Hillary Clinton, left, and Bernie Sanders. (Jim Young/Reuters)

In fending off the challenge posed by Sen. Bernie Sanders (I-Vt.), Hillary Clinton has wrapped herself around President Obama, touting her appointment as secretary of state as confirmation of his trust in her “judgment,” while criticizing Sanders for not being ready for prime time as commander in chief. In fact, when it comes to foreign policy, there is little question that Sanders is closer to Obama’s sensibility than is Clinton.

One revealing “tell” is that Clinton’s criticism of Sanders echoes the attacks she leveled at Obama in 2008. That year, her campaign released its infamous “3 a.m. phone call” ad, implying that Obama was not ready to be president. Now she criticizes Sanders because there “is no way to predict what comes in the door of that White House from day to day that can pose a threat to the United States or one of our friends and allies.” Also in 2008, she dismissed Obama as “irresponsible and frankly naive” for saying that he’d be prepared to meet with Iran, North Korea and Cuba without “preconditions.” Now her campaign accuses Sanders of “fundamental misunderstandings” for calling for engaging Russia, Iran with the Sunni nations, and our allies in a coordinated effort to defeat the Islamic State.

The campaign rhetoric exposes a significant divergence in perspective. Both Sanders and Obama opposed President George W. Bush’s catastrophic war of choice in Iraq. Clinton voted for it and defended her vote for years. That was, as Sanders repeats, not just a calamitous case of bad judgment; it also reflects differing worldviews.

Clinton, as Vice President Biden noted, is by temperament an “interventionist.” She believes the United States is an “indispensable nation,” that, in Biden’s phrasing, “we just have to do something when bad people do bad things,” whether our vital interests are involved or not. Leading neoconservatives such as Robert Kagan (a Post contributor) who touted the Iraq War declare themselves “comfortable” with Clinton’s views. “If she pursues a policy which we think she will pursue,” Kagan said in June 2014, “it’s something that might have been called neocon, but clearly her supporters are not going to call it that; they are going to call it something else.”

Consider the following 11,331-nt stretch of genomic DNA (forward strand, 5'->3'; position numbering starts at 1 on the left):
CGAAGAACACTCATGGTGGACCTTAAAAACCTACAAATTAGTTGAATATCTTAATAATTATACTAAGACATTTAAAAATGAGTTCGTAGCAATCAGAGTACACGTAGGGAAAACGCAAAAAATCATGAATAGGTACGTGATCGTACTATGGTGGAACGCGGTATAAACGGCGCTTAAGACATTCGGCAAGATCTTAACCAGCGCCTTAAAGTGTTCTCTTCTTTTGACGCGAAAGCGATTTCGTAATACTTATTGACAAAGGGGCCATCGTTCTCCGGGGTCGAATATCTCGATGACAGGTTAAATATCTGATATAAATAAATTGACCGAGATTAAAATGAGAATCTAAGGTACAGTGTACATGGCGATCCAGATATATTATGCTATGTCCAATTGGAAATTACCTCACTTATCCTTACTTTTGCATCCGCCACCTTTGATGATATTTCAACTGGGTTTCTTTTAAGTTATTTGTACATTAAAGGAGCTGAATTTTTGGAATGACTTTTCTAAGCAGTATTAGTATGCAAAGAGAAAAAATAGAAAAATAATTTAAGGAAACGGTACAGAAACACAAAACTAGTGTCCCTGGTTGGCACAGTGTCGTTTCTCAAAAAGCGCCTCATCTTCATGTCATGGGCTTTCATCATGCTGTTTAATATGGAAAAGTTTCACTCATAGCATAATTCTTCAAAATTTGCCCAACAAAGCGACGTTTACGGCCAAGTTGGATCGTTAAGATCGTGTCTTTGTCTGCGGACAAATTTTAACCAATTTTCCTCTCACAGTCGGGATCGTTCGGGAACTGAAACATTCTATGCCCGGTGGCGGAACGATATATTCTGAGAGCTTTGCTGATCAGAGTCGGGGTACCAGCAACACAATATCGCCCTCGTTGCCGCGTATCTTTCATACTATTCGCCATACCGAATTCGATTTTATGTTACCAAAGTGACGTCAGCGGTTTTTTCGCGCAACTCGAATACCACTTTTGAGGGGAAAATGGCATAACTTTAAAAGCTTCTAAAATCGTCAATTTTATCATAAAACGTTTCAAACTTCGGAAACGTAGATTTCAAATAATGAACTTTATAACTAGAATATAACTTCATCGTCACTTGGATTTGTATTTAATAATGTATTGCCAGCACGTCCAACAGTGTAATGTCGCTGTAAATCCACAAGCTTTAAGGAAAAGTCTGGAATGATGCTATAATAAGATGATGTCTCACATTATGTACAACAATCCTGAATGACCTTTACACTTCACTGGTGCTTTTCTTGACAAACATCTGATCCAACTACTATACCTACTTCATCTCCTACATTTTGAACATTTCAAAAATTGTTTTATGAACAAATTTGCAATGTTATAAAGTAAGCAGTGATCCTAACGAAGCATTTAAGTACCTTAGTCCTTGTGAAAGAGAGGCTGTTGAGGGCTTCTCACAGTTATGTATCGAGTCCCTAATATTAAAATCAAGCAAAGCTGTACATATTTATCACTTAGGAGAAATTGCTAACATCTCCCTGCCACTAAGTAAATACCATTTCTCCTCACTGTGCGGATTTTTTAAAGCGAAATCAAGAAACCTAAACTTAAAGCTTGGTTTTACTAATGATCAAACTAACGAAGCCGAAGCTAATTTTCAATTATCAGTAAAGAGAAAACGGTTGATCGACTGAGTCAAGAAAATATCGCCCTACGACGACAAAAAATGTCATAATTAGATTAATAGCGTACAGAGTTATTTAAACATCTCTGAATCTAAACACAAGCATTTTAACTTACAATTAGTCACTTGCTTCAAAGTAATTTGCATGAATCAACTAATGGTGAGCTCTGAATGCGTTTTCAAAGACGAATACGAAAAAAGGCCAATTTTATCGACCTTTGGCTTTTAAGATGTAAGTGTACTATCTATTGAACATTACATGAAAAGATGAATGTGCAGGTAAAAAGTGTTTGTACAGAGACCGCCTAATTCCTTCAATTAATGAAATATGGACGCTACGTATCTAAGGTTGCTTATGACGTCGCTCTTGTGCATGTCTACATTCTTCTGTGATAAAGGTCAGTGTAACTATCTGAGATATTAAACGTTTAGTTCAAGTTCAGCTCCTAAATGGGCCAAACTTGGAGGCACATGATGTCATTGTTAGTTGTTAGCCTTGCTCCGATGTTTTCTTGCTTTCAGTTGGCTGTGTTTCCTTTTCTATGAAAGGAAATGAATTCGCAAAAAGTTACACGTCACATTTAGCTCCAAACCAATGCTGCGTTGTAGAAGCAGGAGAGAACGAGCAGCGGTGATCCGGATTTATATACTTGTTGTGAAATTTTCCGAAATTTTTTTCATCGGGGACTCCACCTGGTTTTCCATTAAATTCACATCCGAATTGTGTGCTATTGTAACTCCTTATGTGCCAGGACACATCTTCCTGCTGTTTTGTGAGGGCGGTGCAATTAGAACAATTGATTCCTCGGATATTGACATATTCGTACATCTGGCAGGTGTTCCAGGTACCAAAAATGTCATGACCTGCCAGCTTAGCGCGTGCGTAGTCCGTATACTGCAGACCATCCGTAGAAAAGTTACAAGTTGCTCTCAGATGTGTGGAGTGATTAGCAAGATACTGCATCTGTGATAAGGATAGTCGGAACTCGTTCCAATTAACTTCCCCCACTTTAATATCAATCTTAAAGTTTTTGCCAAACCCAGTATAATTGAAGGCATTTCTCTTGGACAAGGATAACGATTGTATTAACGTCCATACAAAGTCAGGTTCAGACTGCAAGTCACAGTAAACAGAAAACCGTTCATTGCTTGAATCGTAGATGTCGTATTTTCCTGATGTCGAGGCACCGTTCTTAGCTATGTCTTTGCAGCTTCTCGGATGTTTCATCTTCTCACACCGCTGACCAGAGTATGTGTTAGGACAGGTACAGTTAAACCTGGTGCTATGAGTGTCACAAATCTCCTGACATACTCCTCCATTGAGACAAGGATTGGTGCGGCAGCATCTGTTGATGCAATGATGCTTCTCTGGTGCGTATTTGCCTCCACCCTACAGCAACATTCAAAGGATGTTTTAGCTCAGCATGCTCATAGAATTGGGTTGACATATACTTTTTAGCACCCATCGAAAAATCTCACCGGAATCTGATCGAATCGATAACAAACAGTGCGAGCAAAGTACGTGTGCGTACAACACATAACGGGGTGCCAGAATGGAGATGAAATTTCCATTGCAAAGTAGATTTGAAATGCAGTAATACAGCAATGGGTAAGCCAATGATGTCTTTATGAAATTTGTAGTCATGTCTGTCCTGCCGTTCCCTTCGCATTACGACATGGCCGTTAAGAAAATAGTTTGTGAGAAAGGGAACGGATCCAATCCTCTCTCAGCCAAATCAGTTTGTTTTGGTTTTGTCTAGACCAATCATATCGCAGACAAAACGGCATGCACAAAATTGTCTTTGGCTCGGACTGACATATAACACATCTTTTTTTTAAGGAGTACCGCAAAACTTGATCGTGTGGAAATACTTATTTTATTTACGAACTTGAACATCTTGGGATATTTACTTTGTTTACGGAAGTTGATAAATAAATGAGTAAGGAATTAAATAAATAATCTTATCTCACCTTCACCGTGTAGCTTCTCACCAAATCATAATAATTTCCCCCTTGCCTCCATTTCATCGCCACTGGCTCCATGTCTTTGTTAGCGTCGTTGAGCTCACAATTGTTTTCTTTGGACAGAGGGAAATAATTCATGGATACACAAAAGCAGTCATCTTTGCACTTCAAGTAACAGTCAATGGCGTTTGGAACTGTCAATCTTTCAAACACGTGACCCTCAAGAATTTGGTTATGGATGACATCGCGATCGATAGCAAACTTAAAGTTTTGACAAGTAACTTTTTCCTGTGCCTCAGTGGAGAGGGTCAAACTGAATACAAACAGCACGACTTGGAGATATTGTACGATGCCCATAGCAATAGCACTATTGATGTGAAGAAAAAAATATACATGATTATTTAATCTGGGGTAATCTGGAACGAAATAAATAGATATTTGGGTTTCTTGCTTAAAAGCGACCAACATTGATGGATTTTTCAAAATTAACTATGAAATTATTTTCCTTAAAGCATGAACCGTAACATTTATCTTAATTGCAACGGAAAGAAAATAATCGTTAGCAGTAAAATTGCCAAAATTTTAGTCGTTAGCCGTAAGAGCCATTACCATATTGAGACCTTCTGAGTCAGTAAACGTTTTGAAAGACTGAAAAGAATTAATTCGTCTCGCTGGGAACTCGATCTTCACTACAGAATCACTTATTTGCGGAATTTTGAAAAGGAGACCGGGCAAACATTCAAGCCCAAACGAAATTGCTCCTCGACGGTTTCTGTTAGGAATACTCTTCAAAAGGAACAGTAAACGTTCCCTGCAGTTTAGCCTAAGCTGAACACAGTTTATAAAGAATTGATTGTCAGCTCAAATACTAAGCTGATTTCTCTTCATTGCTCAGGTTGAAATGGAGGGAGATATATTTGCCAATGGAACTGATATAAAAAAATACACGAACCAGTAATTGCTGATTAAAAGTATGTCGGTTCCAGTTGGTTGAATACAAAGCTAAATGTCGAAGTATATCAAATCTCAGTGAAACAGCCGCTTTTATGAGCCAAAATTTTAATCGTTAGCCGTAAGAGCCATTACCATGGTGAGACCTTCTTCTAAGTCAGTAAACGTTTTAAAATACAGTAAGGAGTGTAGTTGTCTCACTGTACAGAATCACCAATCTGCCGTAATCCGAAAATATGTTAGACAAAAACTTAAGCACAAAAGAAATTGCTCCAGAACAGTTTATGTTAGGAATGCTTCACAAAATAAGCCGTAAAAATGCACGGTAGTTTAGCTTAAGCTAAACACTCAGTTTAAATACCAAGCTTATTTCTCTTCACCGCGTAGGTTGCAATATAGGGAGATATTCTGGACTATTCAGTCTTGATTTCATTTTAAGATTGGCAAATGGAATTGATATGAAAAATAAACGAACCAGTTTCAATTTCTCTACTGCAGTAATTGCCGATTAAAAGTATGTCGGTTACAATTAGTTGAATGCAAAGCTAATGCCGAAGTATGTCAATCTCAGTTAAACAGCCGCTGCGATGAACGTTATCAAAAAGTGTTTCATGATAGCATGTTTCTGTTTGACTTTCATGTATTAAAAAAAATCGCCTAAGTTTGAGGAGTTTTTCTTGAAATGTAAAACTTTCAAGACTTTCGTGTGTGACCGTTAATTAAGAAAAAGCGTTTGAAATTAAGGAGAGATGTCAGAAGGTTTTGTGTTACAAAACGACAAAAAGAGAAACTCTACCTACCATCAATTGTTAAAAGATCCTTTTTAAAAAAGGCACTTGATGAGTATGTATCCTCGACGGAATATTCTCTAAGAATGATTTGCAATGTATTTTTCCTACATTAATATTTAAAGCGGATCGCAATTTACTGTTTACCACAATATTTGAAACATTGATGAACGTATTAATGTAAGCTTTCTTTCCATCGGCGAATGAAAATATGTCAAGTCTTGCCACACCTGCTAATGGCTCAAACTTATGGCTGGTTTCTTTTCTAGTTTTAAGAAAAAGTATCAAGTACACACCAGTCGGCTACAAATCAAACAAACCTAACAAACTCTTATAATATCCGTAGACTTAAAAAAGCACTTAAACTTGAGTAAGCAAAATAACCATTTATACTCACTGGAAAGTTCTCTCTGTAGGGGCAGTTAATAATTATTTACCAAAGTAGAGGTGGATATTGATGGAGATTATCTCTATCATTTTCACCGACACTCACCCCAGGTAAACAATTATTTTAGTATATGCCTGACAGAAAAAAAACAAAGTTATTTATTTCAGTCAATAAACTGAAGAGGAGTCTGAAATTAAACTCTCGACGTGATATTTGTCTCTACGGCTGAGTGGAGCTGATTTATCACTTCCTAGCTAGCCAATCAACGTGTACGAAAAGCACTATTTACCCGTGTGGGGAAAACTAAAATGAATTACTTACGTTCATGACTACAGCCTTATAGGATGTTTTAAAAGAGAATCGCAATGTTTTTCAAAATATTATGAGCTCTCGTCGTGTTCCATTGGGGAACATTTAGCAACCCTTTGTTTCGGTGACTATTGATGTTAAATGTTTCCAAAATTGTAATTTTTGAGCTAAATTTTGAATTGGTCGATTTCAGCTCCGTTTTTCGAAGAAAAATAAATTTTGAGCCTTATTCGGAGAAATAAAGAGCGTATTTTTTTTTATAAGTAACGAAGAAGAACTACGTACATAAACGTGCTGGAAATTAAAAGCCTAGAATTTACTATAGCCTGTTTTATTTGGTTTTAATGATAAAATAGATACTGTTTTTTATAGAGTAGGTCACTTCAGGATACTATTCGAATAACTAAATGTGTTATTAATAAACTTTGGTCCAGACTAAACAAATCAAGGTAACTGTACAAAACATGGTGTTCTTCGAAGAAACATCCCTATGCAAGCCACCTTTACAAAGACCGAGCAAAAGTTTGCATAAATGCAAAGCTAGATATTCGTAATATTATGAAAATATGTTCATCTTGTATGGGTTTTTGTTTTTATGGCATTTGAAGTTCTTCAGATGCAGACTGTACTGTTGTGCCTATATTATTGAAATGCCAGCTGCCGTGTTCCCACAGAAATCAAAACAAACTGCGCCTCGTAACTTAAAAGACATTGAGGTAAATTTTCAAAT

Barack Obama and Bernie Sanders, on the other hand, share a perspective of “skeptical restraint.” They worry about the unintended consequences of regime change. They are more aware of the limits and costs of military force. They don’t believe the United States can or should police the world. They understand that without restraint abroad, we will never be able to focus on rebuilding our country at home.

This difference was reflected throughout the Obama years. Secretary of State Clinton lobbied hard with the generals for a counterinsurgency “surge” in Afghanistan, over the opposition of Biden and her own aide Richard Holbrooke. The president was skeptical but finally signed on. The counterinsurgency was a failure, and the United States remains mired in Afghanistan to this day.

As a deeply reported two-part article recently published in the New York Times documented, Clinton pushed for the bombing of Libya, countering the objections of Defense Secretary Robert M. Gates and the head of the Joint Chiefs of Staff. The president was reluctant but finally signed on. Clinton exulted when the intervention expanded from stopping civilian massacres to regime change. Upon receiving the news of Moammar Gaddafi’s killing, she crowed, “We came, we saw, he died.” She suggested this was a classic example of “smart power.” Now Libya is a failed state, savaged by warring militias, with the Islamic State consolidating a new base there.